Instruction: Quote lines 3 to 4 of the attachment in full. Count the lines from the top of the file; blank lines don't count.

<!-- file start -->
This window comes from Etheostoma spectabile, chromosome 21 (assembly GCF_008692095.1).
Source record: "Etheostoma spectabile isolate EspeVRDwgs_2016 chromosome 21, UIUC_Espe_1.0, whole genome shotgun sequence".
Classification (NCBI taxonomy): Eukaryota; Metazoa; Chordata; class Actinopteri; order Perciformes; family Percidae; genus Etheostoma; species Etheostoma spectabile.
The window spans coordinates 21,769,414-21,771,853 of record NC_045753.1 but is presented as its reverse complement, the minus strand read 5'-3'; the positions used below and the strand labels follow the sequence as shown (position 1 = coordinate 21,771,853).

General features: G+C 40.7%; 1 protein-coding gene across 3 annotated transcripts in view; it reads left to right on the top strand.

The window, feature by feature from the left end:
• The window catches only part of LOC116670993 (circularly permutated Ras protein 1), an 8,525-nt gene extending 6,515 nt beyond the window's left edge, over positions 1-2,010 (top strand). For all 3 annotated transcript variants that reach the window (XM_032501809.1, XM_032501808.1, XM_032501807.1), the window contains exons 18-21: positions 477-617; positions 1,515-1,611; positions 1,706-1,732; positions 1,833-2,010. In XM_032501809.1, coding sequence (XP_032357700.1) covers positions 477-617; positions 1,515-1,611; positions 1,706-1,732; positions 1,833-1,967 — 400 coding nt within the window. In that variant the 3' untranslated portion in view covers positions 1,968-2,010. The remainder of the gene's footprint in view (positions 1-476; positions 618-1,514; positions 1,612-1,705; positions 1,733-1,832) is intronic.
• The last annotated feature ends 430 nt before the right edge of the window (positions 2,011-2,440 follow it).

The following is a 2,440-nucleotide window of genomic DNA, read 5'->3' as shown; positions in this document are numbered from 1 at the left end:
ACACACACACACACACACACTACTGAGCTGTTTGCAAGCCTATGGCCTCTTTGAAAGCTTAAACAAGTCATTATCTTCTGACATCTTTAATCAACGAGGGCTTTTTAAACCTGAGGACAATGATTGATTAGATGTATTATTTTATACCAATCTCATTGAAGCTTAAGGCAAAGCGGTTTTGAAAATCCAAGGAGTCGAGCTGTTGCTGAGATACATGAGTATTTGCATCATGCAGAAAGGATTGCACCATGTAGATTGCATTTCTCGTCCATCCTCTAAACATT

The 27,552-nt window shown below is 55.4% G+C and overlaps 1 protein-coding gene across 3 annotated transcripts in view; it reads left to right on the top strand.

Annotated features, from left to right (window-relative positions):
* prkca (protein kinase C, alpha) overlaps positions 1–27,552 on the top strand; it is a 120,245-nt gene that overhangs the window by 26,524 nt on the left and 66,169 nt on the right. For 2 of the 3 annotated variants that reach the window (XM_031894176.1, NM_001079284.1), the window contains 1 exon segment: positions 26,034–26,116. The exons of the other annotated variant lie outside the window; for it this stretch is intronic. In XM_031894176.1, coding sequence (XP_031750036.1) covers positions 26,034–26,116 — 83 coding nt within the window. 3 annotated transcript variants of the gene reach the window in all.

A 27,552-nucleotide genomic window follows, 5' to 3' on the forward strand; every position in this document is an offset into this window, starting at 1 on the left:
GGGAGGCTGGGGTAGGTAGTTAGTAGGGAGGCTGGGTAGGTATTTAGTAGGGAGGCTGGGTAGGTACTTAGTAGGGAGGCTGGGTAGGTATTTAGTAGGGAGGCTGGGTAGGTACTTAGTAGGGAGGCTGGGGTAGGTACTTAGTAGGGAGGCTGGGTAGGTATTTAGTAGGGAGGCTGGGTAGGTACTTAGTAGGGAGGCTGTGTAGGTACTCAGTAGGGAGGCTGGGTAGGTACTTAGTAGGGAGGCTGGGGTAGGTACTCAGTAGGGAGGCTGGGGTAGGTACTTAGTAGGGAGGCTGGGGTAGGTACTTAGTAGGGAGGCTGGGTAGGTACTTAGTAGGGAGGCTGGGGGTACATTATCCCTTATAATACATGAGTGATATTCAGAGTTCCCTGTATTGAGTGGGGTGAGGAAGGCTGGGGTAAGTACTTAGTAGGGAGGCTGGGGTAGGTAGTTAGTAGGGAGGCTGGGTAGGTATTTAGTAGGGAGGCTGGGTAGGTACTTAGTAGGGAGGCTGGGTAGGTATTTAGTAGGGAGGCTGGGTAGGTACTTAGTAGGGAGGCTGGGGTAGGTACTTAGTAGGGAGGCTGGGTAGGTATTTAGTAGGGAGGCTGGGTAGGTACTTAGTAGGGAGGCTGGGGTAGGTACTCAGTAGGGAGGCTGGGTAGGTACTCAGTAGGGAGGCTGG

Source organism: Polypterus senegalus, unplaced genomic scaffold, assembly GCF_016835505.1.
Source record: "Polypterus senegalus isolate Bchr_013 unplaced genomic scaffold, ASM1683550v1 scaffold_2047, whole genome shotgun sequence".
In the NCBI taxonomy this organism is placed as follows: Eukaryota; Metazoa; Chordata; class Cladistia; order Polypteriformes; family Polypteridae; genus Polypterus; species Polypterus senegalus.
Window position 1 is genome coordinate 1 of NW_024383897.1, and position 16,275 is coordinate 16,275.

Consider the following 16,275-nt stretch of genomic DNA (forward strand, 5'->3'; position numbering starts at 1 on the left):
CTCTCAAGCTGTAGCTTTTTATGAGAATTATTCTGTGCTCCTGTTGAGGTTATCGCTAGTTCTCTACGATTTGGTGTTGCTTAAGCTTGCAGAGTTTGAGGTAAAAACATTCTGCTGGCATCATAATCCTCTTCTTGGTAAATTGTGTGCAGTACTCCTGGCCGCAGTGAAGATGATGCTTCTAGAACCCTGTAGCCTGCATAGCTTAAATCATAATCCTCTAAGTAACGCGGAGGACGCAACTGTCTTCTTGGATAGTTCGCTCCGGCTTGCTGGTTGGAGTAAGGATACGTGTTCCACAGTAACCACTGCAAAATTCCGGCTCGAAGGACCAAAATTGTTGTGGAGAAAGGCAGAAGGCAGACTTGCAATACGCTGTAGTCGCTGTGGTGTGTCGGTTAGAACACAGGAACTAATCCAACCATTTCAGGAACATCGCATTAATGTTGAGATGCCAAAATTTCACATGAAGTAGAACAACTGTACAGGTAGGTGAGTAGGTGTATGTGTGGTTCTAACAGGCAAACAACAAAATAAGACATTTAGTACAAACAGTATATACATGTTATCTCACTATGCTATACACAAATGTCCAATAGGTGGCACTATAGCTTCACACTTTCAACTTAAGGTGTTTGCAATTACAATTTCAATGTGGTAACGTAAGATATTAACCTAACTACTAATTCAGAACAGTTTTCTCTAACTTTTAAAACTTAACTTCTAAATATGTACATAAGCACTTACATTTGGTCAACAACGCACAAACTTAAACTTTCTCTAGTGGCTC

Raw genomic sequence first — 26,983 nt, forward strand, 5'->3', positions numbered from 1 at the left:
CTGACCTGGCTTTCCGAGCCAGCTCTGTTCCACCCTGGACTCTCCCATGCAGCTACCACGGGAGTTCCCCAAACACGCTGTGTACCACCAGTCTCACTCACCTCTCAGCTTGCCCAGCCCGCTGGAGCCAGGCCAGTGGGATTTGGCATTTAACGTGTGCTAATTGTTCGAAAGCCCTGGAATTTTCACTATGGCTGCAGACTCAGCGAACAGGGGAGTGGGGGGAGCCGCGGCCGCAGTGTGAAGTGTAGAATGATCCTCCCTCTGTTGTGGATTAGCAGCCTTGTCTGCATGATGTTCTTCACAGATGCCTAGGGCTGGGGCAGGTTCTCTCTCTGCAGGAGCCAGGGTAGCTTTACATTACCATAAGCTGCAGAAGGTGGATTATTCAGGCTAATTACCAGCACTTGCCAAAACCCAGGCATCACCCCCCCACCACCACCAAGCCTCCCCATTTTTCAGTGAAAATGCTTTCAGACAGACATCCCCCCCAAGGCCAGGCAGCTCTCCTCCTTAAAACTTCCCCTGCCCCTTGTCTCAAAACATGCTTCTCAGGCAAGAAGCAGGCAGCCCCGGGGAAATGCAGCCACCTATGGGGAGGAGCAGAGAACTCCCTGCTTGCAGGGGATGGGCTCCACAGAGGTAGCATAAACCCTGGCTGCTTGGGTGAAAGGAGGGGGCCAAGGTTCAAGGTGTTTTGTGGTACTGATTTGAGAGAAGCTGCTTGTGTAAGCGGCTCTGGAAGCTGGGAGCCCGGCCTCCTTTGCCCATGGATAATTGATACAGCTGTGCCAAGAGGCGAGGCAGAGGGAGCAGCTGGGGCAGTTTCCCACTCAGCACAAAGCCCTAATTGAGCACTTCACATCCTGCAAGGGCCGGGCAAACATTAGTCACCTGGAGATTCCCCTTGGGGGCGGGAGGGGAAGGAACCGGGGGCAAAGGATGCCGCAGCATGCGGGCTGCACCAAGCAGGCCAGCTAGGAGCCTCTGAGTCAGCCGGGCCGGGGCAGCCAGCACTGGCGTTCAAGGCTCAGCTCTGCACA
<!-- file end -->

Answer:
Classification (NCBI taxonomy): Eukaryota; Metazoa; Chordata; class Actinopteri; order Perciformes; family Percidae; genus Etheostoma; species Etheostoma spectabile.
The window spans coordinates 21,769,414-21,771,853 of record NC_045753.1 but is presented as its reverse complement, the minus strand read 5'-3'; the positions used below and the strand labels follow the sequence as shown (position 1 = coordinate 21,771,853).